You’ve probably heard the argument for aligning your sales and marketing teams any number of times, but have you ever been told about the importance of aligning your sales and PR teams? I’d guess not. It’s not that most businesses are missing something glaringly obvious either; PR and sales just seem like two parts of the same puzzle that make sense as part of the bigger picture but don’t exactly make sense sitting next to each other. 

However, believe it or not, PR can do a lot to help sales – and vice versa. Here are a few of the key ways: 

PR can give your sales team the backing they need to sell. 

It’s been widely said that PR wins (commonly called “earned media”) carry a lot more weight in the eyes of buyers than advertising does. And it’s not hard to see why. Most savvy consumers can spot an ad a mile away (and therefore know it was purchased, not earned), while a contributed article or a piece of news shared in a well-respected publication demonstrates clout. PR wins aren’t easy to come by, and so they matter to your buyers. 

Also, think about this… Not only does it look good and feel good to get award wins, speaking gigs, contributed articles and featured news, but it also solidifies your brand as a credible one. When you attract the attention and interest (and sometimes implied endorsement) of journalists, you immediately appear trustworthy and proven to your next prospect. And what could be more worthwhile than this type of image when your sales team starts engaging with them? 

Sales can give PR an insider look at your buyers. 

Buyers today are complex, and we’ve all had to learn the hard way that the sales cycle for most B2B companies is often long and arduous, involving multiple decision-makers along the way. But this process can be expedited, or at least made more smooth, if everyone on your team is using the right messaging and speaking to your target personas. This is where sales can really be an asset to PR.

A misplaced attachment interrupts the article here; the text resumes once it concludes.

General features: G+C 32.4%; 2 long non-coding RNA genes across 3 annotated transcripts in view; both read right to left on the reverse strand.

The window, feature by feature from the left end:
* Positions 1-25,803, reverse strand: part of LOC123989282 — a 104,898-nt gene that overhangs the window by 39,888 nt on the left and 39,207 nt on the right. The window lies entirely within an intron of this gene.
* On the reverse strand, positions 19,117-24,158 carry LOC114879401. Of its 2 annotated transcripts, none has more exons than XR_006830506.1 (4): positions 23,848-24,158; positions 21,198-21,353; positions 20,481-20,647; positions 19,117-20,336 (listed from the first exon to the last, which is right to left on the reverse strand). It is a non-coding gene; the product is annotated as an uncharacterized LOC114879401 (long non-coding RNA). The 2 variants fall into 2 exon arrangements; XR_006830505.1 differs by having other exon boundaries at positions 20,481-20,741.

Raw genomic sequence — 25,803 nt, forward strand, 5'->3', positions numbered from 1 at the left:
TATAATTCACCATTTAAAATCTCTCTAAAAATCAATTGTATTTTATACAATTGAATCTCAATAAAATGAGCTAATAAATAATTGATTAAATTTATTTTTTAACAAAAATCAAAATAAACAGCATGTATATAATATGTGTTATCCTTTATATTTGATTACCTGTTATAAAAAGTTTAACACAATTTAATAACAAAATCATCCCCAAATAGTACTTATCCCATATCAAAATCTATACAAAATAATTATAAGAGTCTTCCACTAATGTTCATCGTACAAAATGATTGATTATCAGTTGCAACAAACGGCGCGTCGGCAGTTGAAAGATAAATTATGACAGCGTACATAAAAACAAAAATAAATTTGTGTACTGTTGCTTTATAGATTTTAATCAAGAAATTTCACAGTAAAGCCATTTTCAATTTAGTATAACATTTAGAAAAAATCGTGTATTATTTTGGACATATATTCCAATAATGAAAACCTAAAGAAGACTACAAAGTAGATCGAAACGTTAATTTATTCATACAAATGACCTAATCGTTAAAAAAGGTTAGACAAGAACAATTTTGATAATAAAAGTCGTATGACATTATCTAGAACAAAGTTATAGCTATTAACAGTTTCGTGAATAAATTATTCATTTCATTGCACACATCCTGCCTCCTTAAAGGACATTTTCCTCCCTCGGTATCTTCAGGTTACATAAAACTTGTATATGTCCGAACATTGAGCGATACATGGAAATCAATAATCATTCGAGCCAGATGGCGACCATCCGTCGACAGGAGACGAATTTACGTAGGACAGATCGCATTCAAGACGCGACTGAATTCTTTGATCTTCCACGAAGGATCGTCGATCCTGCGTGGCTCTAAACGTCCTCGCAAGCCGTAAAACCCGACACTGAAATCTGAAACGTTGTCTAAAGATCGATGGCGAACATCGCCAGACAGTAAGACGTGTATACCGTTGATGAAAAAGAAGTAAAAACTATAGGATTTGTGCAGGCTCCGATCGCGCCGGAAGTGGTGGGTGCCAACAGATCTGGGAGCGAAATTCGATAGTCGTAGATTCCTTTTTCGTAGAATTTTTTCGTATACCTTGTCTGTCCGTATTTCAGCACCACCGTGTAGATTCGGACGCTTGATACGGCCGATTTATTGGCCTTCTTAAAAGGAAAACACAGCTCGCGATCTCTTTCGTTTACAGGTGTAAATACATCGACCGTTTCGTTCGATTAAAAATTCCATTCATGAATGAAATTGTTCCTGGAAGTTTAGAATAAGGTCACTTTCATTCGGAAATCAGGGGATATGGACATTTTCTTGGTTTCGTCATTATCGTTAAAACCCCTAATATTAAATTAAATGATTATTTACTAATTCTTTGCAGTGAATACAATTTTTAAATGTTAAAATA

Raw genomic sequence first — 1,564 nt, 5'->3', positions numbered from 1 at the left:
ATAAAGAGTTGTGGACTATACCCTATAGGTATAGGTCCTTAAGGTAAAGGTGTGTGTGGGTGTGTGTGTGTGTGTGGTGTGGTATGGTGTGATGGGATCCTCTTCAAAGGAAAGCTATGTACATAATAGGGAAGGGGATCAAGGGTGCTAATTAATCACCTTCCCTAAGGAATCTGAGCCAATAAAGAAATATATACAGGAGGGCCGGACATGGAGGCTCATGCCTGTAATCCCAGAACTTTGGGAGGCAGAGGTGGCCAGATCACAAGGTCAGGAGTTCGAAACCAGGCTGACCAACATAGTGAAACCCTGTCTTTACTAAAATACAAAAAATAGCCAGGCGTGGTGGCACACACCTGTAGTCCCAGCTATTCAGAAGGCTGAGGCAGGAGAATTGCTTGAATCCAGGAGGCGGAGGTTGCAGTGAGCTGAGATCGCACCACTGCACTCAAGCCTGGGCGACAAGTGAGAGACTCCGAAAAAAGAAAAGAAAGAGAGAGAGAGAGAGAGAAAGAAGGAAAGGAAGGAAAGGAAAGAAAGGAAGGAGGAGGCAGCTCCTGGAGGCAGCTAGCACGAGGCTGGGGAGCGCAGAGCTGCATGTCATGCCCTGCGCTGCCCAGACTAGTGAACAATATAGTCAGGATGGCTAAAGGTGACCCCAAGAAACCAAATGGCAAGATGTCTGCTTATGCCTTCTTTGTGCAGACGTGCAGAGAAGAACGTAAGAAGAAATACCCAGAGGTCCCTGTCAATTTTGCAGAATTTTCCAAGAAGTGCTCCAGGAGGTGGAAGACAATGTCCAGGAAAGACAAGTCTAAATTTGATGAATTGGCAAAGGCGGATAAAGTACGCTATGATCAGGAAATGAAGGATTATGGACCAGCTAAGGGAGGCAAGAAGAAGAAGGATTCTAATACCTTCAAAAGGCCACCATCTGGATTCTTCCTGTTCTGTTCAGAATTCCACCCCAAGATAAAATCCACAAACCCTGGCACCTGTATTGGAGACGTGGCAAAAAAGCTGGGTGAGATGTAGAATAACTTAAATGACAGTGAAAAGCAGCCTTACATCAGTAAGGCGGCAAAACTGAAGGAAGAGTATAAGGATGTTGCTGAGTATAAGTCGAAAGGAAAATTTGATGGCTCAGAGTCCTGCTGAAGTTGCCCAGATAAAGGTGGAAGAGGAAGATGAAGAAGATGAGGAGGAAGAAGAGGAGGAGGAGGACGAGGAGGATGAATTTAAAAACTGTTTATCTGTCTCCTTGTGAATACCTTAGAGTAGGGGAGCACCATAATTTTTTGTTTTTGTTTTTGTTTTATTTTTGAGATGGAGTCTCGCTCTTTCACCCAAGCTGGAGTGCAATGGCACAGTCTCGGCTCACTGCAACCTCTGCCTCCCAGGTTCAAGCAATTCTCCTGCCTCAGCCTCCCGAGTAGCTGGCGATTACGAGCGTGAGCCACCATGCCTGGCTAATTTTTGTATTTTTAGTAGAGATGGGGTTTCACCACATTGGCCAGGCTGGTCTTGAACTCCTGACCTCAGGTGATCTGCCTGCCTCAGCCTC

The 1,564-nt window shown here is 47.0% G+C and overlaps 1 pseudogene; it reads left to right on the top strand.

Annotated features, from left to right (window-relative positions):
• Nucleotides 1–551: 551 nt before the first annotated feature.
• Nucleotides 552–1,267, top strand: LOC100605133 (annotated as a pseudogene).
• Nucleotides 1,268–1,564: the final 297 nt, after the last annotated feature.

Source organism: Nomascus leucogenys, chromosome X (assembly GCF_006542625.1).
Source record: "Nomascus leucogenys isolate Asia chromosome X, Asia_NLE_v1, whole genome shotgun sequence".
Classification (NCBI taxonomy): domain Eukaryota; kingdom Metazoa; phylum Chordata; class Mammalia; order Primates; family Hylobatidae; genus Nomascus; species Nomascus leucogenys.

Salespeople speak with customers and prospects day in and day out. They know their most common objections, motivations and even what makes them tick. By regularly speaking with the PR team, and sharing these deeper insights about your ideal customers, your PR team can tighten up your messaging and ensure all public-facing materials are in alignment. 

PR can work wonders by providing the content sales needs at each stage of the buyer journey. 

So, your star salesperson just lost a big sale. What happens next? If you want to improve your buyer journey, that salesperson should consider the following: 1) At what point did the sale go south? And 2) Was there some sort of content or piece of education they could have provided the prospect that would have helped prevent this outcome? Once they’ve figured out those answers, they should go talk with PR. Your PR folks are there to help you create the content you need to move your buyers through your funnel. So if there’s a piece of content you don’t have that you need, by all means let them know. 

Also, if your sales team has found that some marketing collateral performs well in the sales process, like an ebook, PR can use that for further impact. They can help break that ebook into smaller, more consumable pieces of content and/or even place it in third-party publications as thought leadership. Your PR team can have a lot of influence throughout the buyer’s journey, so make sure they’re given what they need to be able to perform at their best – and then hold them accountable to do so.

Sales can inspire the right content topics for PR to run with.  

It can be challenging to come up with creating, compelling content topics for a company’s blog, contributed articles, social media posts and beyond. But this is what PR people do, and your sales team can support them in this. After all, they have loads of on-point ideas in their heads just waiting to be unearthed. 

Set up a conversation between your sales and PR teams, and ask the sales folks to chime in on what they hear at each stage of the buyer journey. Is pricing the one thing that your prospects seem to be concerned about across the board? Are you finding that you’re losing out to the same competitor time and time again, right before a deal closes? Do you hear from customers that your product is hard to use, and they would benefit from some more training? 

Whatever conversations sales is having are important for PR to know about. They could very easily inspire some stellar content topics that can be used to proactively answer prospect’s questions, connect with current customers and let your audience know you understand what they’re going through. 

Whether your sales and PR teams have been collaborating since day one, or you’re not even sure they know each other’s names, now is a great time to initiate – or strengthen – their bond. PR can – and should – be used throughout the sales process, and both departments have a lot to offer one another along the way. When all is said and done, PR and sales both have their eyes on the revenue prize, and will get there a whole lot faster together.